A Tale Of Two Queries


By: Allan Hirt on March 25, 2019 in Availability Groups, Transact-SQL

I teased this blog post a little while back at SQLBits, but I’m finally getting a chance to finish this blog post. No stale, scheduled content here – it’s always hot off the presses.

Anyway, at Bits I did a few sessions, one of which was on AG and FCI troubleshooting (I’m also doing one tomorrow night at Boston SQL). As I was putting the talk together, one of the things I came up with was around endpoints for AGs. How an endpoint is fully configured is not exposed in SSMS, but you can query SQL Server’s dynamic management views (DMVs) which is easy enough if you know what you are looking for.

I did some of the initial documentatio for Microsoft a few years ago for distributed availability groups. Since its publication, Microsoft has opened it up and anyone can suggest edits/comments via GitHub. So far so good – all of this plays into the bigger story.

Flash back to last summer. I saw this on Twitter from Glenn Berry which spawned into a whole thread (and to see the whole thread, click on the date)

When I wrote that documentation (and it was before 2018, if you care about such things), I used … gasp … a WHERE clause, not JOIN ON syntax. I’ve always written queries like that going back to the 90s. The gist of that thread was that some preferred the “newer” syntax like INNER JOIN, and subsequently, had the query changed to show that. You get the same results, but whatever. I didn’t take it personally and the thread was good natured.

Before you all start screaming at me they are right (no, they were not … more on that in a minute): yes, I’m old. Discrete math was a required course for me for my Computer Science degree. It wound up being fate that things like sets, joins, etc., became the foundation for my career. I’m not ignorant. These days I’m much more of an infrastructure guy, but I do write infrastructure-related queries (hence the AG stuff).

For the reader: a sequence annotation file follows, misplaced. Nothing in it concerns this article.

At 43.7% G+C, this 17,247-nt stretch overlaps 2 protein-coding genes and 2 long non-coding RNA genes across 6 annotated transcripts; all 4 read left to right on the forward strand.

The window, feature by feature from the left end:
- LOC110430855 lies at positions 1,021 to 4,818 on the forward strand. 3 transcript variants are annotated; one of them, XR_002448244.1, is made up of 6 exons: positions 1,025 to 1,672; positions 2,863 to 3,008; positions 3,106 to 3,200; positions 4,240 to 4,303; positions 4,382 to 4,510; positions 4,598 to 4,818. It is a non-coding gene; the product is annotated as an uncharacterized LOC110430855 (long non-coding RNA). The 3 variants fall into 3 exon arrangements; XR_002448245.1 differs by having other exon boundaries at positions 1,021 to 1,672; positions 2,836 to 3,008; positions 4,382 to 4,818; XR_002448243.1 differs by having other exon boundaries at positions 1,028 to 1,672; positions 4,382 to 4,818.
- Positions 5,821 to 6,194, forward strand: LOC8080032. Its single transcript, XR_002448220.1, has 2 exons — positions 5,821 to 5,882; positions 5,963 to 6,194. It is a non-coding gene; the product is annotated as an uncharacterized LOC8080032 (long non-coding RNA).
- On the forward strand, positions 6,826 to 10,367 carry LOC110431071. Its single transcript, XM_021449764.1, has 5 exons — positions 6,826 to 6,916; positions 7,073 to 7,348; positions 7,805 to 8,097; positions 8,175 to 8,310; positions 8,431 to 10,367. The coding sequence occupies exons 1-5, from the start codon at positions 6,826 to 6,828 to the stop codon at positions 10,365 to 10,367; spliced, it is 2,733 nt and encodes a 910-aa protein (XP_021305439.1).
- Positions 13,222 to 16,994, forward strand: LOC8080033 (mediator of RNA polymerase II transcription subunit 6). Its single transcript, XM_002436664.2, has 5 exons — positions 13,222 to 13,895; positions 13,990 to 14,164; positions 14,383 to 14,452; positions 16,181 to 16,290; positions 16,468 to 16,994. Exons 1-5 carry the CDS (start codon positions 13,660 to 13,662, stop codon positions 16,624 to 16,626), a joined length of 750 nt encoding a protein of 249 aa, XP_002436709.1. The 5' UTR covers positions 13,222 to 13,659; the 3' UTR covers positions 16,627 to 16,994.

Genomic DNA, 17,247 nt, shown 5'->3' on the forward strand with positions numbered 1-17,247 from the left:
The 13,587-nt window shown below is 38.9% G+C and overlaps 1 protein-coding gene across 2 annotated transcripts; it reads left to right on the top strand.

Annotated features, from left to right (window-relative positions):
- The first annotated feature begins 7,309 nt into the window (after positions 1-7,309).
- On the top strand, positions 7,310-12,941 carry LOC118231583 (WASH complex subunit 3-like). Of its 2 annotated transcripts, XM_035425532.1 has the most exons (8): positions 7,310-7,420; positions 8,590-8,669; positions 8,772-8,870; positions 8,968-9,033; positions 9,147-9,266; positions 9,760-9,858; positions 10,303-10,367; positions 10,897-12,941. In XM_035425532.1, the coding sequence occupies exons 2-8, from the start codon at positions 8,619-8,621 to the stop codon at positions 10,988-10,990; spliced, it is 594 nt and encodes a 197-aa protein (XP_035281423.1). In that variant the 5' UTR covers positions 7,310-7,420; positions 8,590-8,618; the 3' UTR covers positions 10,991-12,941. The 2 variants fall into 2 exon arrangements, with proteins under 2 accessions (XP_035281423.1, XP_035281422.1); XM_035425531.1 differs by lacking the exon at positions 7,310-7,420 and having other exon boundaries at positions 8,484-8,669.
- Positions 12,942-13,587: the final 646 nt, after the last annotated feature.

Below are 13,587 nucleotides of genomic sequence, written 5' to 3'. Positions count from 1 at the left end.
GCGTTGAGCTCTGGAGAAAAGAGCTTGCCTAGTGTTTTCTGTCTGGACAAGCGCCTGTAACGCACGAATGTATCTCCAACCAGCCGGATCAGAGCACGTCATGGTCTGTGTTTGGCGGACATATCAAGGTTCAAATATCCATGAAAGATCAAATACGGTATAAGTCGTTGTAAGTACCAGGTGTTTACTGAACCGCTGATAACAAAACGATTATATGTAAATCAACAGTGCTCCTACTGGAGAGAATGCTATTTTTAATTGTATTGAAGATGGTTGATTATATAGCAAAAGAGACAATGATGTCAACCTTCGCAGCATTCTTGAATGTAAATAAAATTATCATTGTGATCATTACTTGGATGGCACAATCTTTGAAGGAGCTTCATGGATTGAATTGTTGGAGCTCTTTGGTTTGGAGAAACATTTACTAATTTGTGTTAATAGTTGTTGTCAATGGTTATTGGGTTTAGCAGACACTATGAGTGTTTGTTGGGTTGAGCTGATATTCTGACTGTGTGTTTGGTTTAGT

Pedro Lopes who is now on the SQL Server dev team wrote the blog post “T-SQL Misconceptions – JOIN ON vs. WHERE” which does a good job of explaining the “it depends” around the newer style of joins. Why link this article? Microsoft deprecated the OUTER JOIN operators in SQL Server 2008. Two other sources of information on this are here and here (the first is Ward Pond’s old technet blog, and sadly will probably go away soon). If you’re keeping score at home, WHERE clauses are not deprecated except if you’re using *= and =*). The changes people made were wholly unnecessary and as the author, the newer stuff is harder to decipher than what I originally did. They were putting their own biases onto things.

As an experiment, I wrote the endpoint DMV query in two variants: my preferred way (WHERE clause) and with the JOIN ON syntax. First up is the query execution plan for the WHERE clause. Click to make it bigger.

Figure 1. Query using a WHERE clause

Next up is the INNER JOIN

Figure 2. Query using a INNER JOIN clause

Spoiler alert: they have the same execution plan. There is no difference between

Figure 3. The actual WHERE clause

and

Figure 4. The actual INNER JOIN clause

From a results standpoint, you get the same output. In other words, zero difference all around.

Preferences are just that. Preferences. Don’t foist them on others. Deal?